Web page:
A Few Basic Growing Tips; Trimming, Watering, and Roots.
by Gray Cobarti
Since 2008 I have been blessed with the opportunity to be involved with a number of different patient
to patient cultivation farms and have been able to cultivate and harvest plants myself legally in the state
The last few years I have developed different tricks and tips that I have implemented on my own
gardens that have helped me out in numerous ways.
In this article I will provide a few tips that I have developed and also learned from other growers, such
as trimming, watering, and roots.
The plants and grow cycles I discuss below were all cultivated outside in Southern California.
- Cutting is IRREVERSIBLE.
- Veteran grower Jorge Cervantes constantly reminds cultivators that it's better to start by making small multiple trims than one large cut, especially if you’re new to the growing game. You can always go back and cut more, but it’s a lot tougher (nearly impossible) to reattach broken stems or branches.
- I prefer to go in with my hands before I implement the scissors. I give suspicious leaves a very tender tug and twist and most times the culprits pull right off.
I stick to 3 basic trimming methods that can be performed before the flowering stage, while the plants are still in constant light or in 18 hour light and 6 hour of darkness light cycle.
- Topping- The process where a cut is made at the utmost top part of the plant just above the second highest leaf nodes. By doing this the plant now divides its energy to creating multiple “tops” of base of the cut. Topping can be done several times at several different stages of the grow process.
- Cut High, Sprout Low- This method pilots the plant to grow more like a bush, and is also the preferredmethod of outdoor growers.
- Cut Low, Sprout High- This steers the plant to grow taller and produce bigger buds towards the upper half of the plant. This is probably the most uncommon method of trimming, since most growers prefer a bush type plant to a palm tree type plant.
Low Stress Treatment.
- This is the process where a plant can be gently bent to different directions at different points in the stock to promote light exposure. This can be a very tricky and it's best to start slow AND BE PATIENT.
Check everyday for discoloration in the leaves.
- Expert growers who even use hydroponic watering systems (scientific term for a selfwatering system) check their plants daily to ensure they are healthy. Take action immediately if you notice anything suspicious.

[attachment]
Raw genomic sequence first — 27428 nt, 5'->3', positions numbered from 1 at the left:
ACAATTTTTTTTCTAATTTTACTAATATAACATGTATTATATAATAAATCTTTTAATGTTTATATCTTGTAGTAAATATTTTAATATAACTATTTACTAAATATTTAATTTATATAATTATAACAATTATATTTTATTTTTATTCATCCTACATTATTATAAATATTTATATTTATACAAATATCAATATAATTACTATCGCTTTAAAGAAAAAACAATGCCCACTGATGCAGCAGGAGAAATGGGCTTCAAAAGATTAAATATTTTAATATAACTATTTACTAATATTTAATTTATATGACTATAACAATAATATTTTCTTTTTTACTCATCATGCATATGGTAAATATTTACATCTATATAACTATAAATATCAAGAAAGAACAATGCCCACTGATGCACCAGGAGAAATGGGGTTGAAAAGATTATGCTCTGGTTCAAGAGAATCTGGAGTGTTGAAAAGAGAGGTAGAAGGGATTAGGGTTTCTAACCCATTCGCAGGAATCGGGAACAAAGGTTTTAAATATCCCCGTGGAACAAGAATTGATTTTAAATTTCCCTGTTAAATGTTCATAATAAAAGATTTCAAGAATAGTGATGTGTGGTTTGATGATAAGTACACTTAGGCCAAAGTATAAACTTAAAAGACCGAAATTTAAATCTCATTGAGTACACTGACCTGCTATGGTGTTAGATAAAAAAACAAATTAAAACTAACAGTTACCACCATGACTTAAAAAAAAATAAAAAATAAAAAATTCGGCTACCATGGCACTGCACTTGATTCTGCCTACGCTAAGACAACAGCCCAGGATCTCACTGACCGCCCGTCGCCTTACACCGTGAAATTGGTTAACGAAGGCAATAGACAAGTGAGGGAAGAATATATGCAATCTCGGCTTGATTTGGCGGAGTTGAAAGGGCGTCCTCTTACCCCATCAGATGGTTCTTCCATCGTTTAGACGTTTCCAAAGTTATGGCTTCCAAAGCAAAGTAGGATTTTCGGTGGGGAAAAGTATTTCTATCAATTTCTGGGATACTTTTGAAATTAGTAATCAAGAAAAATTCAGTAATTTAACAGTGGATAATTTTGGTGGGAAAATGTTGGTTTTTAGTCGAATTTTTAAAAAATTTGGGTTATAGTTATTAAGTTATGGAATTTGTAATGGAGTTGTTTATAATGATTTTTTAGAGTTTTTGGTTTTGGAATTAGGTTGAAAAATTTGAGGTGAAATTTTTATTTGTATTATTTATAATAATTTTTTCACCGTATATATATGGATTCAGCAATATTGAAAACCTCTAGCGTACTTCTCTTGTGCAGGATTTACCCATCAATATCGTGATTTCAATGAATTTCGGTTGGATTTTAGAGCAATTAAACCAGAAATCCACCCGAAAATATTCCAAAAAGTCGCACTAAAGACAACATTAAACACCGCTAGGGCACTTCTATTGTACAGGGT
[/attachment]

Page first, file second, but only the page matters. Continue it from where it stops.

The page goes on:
- Nutrient deficiency: buy some nutrients. Do a Google search on the color of your leaves and pattern of the discoloration. Be specific.
- Disease: remove all of the infected and surrounding areas. Fungus can can wilt and kill plants within days.
- Dead leaves: It's a natural part of the plant's life cycle. The big prehistoric looking leaves on your plants, or the “water” leaves, will constantly turn yellow and begin to die. This is normal.
- Note: Anytime you introduce a new nutrient or product to your plant, its best to ease into it rather than give it a full dose of juices first day.
Never over trim.
- Plant's absorb energy from light. The more plant there is, the more light is absorbed, which means more bud is yielded.
- Be mindful that every time you make a trim, the plant must heal itself.
Prune in the evenings.
- This allows your plant to nurse it's wounds while it sleeps.
Plants normally don't need water every day.
- Try and have your plants be slightly droopy upon feeding time. Don't starve your girls, but you definitely want them to be craving water so that the roots will absorb the most water come breakfast.
Water your plants in the morning.
- Plants tend to consume more water in the morning and I noticed that they consistently produced larger yields. This could be due to a number of things but breakfast is the most important meal of the day, right?
- Plants like their water served room temperature, around 6.0-6.5 pH level. When the pH level is above or below this range, you risk depriving your plants of the proper nutrients and/or burning the roots of a plant.
- Check pH everyt time you add a new nutrients or change the water source.
Tap Water is OK.
- There is nothing wrong with tap water (most of the time), but you should check the source of your tap water and always be wary of unwanted elements like chromium and flouride.
ROOM FOR ROOTS
Always plan on your plants roots' to fill the pot.
- You should always allow your plant's roots ample room for expansion. Every plants roots' I've grown always reach the side and bottom of the pot.
- Marijuana is diverse and it will interweeve its own roots within the pot for maximum water absorbtion.
Overcompensate on Growing Pots.
- When I first began growing I used 2 and 4 gallon pots to flower my plants. What a mistake. The plants never exceeded three feet in height. The next grow cycle I used 20 gallon pots to flower my plants, which doubled in size and tripled in yield.
- Plastic pots are the cheapest but tend to break very easily.
- I have doubled up on pots by stacking two pots within each other. This trick works great but you must be sure that the pot provides proper drainage for the water and nutrients.
- Cracks and holes leave your roots exposed to bugs and vermin.
Insects and small rodents will dig up your plants to eat the soft roots.
- Chicken wire or other thin cages to surround the plants and to not block sunlight are ideal.
- Spiders and Lady Bugs are good! They will eat bugs and protect your plant. Leave spidey alone!
The roots of your plant will tailor to the plant's environment, just like a goldfish.
- Except most people would argue that you can't smoke a goldfish.
Remember, a healthy plant is a happy plant, and a happy plant is a happy grower.